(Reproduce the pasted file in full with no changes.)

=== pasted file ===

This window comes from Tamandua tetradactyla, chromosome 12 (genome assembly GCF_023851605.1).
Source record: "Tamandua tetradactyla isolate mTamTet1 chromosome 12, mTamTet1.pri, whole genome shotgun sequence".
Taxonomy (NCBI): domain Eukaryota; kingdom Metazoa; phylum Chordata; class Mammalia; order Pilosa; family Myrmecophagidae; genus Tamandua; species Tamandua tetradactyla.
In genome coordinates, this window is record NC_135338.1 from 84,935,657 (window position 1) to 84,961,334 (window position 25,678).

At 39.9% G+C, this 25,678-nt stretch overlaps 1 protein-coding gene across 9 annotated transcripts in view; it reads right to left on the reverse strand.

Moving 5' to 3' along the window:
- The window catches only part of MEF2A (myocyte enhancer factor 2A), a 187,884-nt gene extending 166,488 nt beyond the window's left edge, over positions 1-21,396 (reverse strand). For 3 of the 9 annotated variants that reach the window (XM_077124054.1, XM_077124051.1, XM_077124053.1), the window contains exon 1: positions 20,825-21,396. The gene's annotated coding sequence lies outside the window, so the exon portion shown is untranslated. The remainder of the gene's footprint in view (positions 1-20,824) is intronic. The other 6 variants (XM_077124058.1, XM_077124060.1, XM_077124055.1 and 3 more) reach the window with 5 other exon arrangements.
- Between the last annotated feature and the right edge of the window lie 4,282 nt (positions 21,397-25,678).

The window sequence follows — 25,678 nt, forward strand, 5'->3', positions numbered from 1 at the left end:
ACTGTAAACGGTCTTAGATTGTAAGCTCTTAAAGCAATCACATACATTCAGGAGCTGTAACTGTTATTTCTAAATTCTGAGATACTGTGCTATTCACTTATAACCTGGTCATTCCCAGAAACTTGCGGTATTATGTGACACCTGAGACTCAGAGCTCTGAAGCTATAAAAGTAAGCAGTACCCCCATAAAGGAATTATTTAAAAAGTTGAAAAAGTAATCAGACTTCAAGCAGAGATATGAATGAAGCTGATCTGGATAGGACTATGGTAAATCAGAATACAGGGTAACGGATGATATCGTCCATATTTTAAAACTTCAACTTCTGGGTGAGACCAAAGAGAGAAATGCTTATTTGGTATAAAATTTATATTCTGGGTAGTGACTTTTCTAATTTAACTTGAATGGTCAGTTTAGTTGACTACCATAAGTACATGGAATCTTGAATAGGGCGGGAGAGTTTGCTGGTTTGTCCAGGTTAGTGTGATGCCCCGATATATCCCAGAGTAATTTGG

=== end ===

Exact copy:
This window comes from Tamandua tetradactyla, chromosome 12 (genome assembly GCF_023851605.1).
Source record: "Tamandua tetradactyla isolate mTamTet1 chromosome 12, mTamTet1.pri, whole genome shotgun sequence".
Taxonomy (NCBI): domain Eukaryota; kingdom Metazoa; phylum Chordata; class Mammalia; order Pilosa; family Myrmecophagidae; genus Tamandua; species Tamandua tetradactyla.
In genome coordinates, this window is record NC_135338.1 from 84,935,657 (window position 1) to 84,961,334 (window position 25,678).

At 39.9% G+C, this 25,678-nt stretch overlaps 1 protein-coding gene across 9 annotated transcripts in view; it reads right to left on the reverse strand.

Moving 5' to 3' along the window:
- The window catches only part of MEF2A (myocyte enhancer factor 2A), a 187,884-nt gene extending 166,488 nt beyond the window's left edge, over positions 1-21,396 (reverse strand). For 3 of the 9 annotated variants that reach the window (XM_077124054.1, XM_077124051.1, XM_077124053.1), the window contains exon 1: positions 20,825-21,396. The gene's annotated coding sequence lies outside the window, so the exon portion shown is untranslated. The remainder of the gene's footprint in view (positions 1-20,824) is intronic. The other 6 variants (XM_077124058.1, XM_077124060.1, XM_077124055.1 and 3 more) reach the window with 5 other exon arrangements.
- Between the last annotated feature and the right edge of the window lie 4,282 nt (positions 21,397-25,678).

The window sequence follows — 25,678 nt, forward strand, 5'->3', positions numbered from 1 at the left end:
ACTGTAAACGGTCTTAGATTGTAAGCTCTTAAAGCAATCACATACATTCAGGAGCTGTAACTGTTATTTCTAAATTCTGAGATACTGTGCTATTCACTTATAACCTGGTCATTCCCAGAAACTTGCGGTATTATGTGACACCTGAGACTCAGAGCTCTGAAGCTATAAAAGTAAGCAGTACCCCCATAAAGGAATTATTTAAAAAGTTGAAAAAGTAATCAGACTTCAAGCAGAGATATGAATGAAGCTGATCTGGATAGGACTATGGTAAATCAGAATACAGGGTAACGGATGATATCGTCCATATTTTAAAACTTCAACTTCTGGGTGAGACCAAAGAGAGAAATGCTTATTTGGTATAAAATTTATATTCTGGGTAGTGACTTTTCTAATTTAACTTGAATGGTCAGTTTAGTTGACTACCATAAGTACATGGAATCTTGAATAGGGCGGGAGAGTTTGCTGGTTTGTCCAGGTTAGTGTGATGCCCCGATATATCCCAGAGTAATTTGG